Category Archives: Blog post

A continuum of peer review

Open Access venues need a business model and long term planning if they are to achieve sustainability. The perennial question of “Who pays for OA?” can be answered in a variety of ways. Each method of financing OA has its pros and cons, and not every path is equally feasible for every discipline. PLoS was able to grow to world-wide prominence fairly rapidly because it was funded with generous grants at infancy and now it sustains itself with high author-fees (n.b. these can be reduced or waived in some cases).

What worked for PLoS isn’t necessarily going to work for cultural anthropology, generous funding is less abundant in the humanities and social sciences. One option that should be given more thought is library supported publishing as a variety of green OA. I will describe some publishing models from China and Japan that produce publications through a different kind of peer review process. This will be a challenge for some readers who hold that peer review as we know it is the defining quality of serious knowledge production, if something is not peer reviewed than it must be of less value or no value at all. In fact there are shades of peer review, if we see peer review as existing on a continuum new possibilities for OA publication present themselves. Continue reading

Real cash feeds Facebook’s monopoly over your private life

Facebook has been on a shopping spree in 2014. It’s looking to buy a drone company so that it can bring the internet and Facebook to the other 6 billion, and its acquisition of Oculus Rift, a virtual reality headset firm, is aimed at making your friending, liking, stalking and humble bragging more experiential.

Now it seems the company is in discussions to purchase a London start up which has expertise in online payments. And it is this creeping interest in financial technologies that should worry us more than drones or our friends turning our chats into their virtual reality.

If everything goes to plan, Facebook users will apparently be offered the chance to store and transfer money on the site, rather than having to use a service like PayPal.

Facebook reps are said to have been in talks with several London-based peer-to-peer money services that could make Facebook payments a reality. One of these is Transferwise, a company that recently hit a quintessential target for a scaling tech company when it announced that it had processed £1 billion in user payments. Another possible candidate, Dublin-based CurencyFaire, has also hit the billion mark, albeit in dollars.

The convergence of social media and financial services should be seen as a profound shift in how people view, save, use, and are freed of their capital. And Facebook’s interest could mark a tipping point. Social media is being used as agateway drug to get users hooked onto much more pernicious forms of socio-technical circuitry and economic capture.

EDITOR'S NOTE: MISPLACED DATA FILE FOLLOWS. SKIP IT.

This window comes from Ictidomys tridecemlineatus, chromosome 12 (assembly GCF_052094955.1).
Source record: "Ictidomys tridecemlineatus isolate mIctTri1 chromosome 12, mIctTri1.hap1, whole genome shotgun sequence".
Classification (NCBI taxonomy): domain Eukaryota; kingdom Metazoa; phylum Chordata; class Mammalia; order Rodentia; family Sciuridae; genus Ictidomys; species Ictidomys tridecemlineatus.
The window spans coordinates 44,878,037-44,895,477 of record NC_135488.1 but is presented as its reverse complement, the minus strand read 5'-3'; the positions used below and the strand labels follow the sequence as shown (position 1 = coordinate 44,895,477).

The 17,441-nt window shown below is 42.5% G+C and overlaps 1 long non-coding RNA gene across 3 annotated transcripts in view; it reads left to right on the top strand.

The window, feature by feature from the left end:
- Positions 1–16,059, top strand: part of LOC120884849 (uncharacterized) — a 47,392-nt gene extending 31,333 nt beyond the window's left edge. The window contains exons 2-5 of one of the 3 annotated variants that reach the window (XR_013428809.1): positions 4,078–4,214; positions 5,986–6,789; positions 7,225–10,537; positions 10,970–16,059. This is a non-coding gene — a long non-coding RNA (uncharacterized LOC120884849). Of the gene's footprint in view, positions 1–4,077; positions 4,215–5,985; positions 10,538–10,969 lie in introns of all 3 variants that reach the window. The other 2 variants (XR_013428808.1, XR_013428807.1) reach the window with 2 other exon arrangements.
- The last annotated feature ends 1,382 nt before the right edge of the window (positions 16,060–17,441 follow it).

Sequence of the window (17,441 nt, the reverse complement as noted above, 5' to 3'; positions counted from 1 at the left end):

Why would Facebook sell vague social analytics about our activity to advertisers when it could go directly to our wallets? This is the ultimate “disintermediation” or cutting out of the middleman.

Capitalism requires fluidity – the transformation of static objects into cashable objects. By making money social and digital it becomes more fluid.

And since social media corporations are already learning how to turn individual users into liquid assets, the mix is all the more potent. Fluid money and personal data pools in centralised servers owned by the millionaires and billionaires of Facebook and Google.

Facebook apps for asset management will not be designed for the financial elites whose wealth is already governed by a well-paid professional managerial class. While the discourse is about empowering the working and immigrant poor to be able to send money home without costly fees, it is really about financialising a new market, the formerly private acts that are being unlocked by social media.

The privatisation of our lives is already booming. Visit AirBnB to rent out your home, Girl meets Dress to rent someone else’s high-end clothes, WhipCar to borrow someone’s car, Rent My Items to get your hands on their power tools, or Microworkers to rent minutes of your day to do small time work for menial pay.

This is financialisation masked as the “sharing economy” but at least we get to rent a nice dress or go on holiday as a result.